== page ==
Most Quito guidebooks highlight the city's Old Town or Centro Historico as the highlight of the city. Since I was too busy being indoctrinated into what I'm going to call "true" Ecuador, I didn't make it to Centro Historico until the day before I left. It didn't disappoint. The buildings and architecture were truly spectacular, and the multicolored colonial buildings and ornate iron balconies made me feel like I had stepped back in time and maybe into a part of Europe if it weren't for all the modern Ecuadorians around me. Best of all, I managed to wander through the area in the late afternoon, so the skies were dark and dramatic -- excellent backdrops for the white church towers and statues all around me.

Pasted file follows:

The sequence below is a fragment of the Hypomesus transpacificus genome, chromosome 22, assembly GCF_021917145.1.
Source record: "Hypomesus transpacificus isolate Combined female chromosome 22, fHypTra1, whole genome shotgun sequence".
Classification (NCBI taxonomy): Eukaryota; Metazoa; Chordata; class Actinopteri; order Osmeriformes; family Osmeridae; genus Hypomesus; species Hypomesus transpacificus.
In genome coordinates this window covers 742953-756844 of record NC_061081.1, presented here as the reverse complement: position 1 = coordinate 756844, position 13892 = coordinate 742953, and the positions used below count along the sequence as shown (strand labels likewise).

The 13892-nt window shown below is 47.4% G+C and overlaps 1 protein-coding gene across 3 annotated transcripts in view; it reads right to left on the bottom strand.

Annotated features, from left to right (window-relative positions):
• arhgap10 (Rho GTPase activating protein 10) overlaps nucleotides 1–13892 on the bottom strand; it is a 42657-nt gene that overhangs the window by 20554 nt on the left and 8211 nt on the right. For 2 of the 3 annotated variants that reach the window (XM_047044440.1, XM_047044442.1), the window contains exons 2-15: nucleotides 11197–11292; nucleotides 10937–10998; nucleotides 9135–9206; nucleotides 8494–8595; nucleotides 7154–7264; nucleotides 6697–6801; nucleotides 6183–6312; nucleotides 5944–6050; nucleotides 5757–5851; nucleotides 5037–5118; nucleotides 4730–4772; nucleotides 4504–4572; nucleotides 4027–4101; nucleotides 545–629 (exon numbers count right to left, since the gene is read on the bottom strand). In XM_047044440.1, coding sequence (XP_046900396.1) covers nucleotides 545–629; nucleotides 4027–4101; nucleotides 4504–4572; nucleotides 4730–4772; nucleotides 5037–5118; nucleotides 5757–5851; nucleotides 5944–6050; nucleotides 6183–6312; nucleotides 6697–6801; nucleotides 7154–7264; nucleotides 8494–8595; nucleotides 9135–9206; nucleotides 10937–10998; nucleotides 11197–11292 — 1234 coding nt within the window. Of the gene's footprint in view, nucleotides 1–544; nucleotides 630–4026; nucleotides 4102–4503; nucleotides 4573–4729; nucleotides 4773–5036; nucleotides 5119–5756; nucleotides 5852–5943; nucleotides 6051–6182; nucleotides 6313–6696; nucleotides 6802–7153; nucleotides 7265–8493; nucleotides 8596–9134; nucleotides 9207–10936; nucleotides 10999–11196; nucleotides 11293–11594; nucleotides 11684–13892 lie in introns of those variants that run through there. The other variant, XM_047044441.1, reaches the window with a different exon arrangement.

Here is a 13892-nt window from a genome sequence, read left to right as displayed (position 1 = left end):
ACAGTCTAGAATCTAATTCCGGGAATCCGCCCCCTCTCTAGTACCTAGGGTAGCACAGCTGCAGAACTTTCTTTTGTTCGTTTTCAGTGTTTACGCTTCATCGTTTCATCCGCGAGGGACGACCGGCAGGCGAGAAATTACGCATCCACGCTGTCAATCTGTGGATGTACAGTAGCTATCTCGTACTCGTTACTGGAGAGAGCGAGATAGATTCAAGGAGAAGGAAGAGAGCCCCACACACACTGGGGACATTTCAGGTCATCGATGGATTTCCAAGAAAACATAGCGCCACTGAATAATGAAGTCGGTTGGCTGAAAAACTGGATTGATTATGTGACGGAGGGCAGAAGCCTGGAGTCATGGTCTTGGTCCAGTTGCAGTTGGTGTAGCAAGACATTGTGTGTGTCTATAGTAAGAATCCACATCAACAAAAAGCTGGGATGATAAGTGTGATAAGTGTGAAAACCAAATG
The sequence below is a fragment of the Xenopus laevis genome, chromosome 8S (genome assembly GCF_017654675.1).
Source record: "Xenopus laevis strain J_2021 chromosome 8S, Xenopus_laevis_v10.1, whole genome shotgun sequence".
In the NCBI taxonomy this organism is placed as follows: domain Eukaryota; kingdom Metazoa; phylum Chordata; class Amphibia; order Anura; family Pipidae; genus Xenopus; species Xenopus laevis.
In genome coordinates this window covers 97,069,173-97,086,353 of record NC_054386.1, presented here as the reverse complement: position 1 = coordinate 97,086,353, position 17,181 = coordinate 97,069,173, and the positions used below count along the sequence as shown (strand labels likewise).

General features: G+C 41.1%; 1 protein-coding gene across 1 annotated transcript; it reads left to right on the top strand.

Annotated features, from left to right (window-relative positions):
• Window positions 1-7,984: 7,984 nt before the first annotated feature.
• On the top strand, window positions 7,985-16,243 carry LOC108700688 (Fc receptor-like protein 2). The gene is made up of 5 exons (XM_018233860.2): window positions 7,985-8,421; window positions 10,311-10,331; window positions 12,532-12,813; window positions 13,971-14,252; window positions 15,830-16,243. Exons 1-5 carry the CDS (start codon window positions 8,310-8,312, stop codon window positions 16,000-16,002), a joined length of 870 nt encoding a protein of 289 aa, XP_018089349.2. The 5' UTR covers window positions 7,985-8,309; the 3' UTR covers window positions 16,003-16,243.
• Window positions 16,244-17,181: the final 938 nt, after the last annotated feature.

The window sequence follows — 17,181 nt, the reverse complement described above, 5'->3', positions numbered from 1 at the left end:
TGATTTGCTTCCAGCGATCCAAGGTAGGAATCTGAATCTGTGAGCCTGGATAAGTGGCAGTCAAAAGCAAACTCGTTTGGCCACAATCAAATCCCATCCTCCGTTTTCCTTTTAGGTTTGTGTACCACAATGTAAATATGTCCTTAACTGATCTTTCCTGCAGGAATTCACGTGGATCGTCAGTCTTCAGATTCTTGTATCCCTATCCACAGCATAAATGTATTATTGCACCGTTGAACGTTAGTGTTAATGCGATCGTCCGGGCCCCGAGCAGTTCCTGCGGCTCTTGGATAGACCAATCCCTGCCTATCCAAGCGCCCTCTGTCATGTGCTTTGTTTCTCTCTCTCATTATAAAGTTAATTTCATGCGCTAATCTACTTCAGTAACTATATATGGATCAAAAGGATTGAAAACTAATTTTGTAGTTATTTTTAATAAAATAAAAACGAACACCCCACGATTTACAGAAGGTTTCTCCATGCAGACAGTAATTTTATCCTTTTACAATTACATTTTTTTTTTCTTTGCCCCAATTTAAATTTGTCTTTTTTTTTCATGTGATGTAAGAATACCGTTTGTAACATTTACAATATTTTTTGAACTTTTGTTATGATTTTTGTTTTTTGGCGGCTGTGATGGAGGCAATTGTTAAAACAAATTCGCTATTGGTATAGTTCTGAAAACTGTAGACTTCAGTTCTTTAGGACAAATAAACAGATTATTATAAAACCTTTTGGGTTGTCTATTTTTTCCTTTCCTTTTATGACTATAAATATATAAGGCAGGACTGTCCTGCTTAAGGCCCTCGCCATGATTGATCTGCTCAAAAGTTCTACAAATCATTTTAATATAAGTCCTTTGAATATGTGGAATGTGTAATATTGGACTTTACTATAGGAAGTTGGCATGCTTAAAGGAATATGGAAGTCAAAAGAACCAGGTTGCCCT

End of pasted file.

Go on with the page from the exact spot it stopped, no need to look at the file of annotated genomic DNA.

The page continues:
Monday, February 23
In addition to its Carneval celebration (also known as Fiesta de las Flores y de las Frutas), Ambato is also known as one of the country's biggest producers of fruits and veggies. I spent the day at a house in its suburbs, and true to the city's reputation, the backyard produced delicious plums and raspberries. A friend of the friend I'm visiting invited the group of eight Peace Corps volunteers and me to her cousin's house for lunch. I spent a few hours cooking, eating, playing soccer with the kids who lived there, and soaking up a very authentic introduction to Ecuadorian hospitality and culture.